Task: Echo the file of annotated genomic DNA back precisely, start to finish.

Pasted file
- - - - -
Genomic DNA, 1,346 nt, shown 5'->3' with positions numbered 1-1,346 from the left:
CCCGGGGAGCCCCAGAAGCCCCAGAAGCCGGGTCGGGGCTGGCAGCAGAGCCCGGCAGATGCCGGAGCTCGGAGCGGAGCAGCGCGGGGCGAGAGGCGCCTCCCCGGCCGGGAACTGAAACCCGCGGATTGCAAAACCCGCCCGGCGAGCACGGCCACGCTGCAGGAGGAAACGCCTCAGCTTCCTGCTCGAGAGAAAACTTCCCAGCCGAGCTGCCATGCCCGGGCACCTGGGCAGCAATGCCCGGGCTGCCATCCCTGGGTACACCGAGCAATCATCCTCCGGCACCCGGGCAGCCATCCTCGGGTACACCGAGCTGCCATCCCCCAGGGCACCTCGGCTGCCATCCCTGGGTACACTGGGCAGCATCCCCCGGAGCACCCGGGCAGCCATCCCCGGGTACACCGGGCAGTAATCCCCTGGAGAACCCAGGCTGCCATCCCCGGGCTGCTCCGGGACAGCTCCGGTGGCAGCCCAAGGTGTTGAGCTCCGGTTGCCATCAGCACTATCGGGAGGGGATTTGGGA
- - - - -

Genomic DNA, 1,346 nt, shown 5'->3' with positions numbered 1-1,346 from the left:
CCCGGGGAGCCCCAGAAGCCCCAGAAGCCGGGTCGGGGCTGGCAGCAGAGCCCGGCAGATGCCGGAGCTCGGAGCGGAGCAGCGCGGGGCGAGAGGCGCCTCCCCGGCCGGGAACTGAAACCCGCGGATTGCAAAACCCGCCCGGCGAGCACGGCCACGCTGCAGGAGGAAACGCCTCAGCTTCCTGCTCGAGAGAAAACTTCCCAGCCGAGCTGCCATGCCCGGGCACCTGGGCAGCAATGCCCGGGCTGCCATCCCTGGGTACACCGAGCAATCATCCTCCGGCACCCGGGCAGCCATCCTCGGGTACACCGAGCTGCCATCCCCCAGGGCACCTCGGCTGCCATCCCTGGGTACACTGGGCAGCATCCCCCGGAGCACCCGGGCAGCCATCCCCGGGTACACCGGGCAGTAATCCCCTGGAGAACCCAGGCTGCCATCCCCGGGCTGCTCCGGGACAGCTCCGGTGGCAGCCCAAGGTGTTGAGCTCCGGTTGCCATCAGCACTATCGGGAGGGGATTTGGGA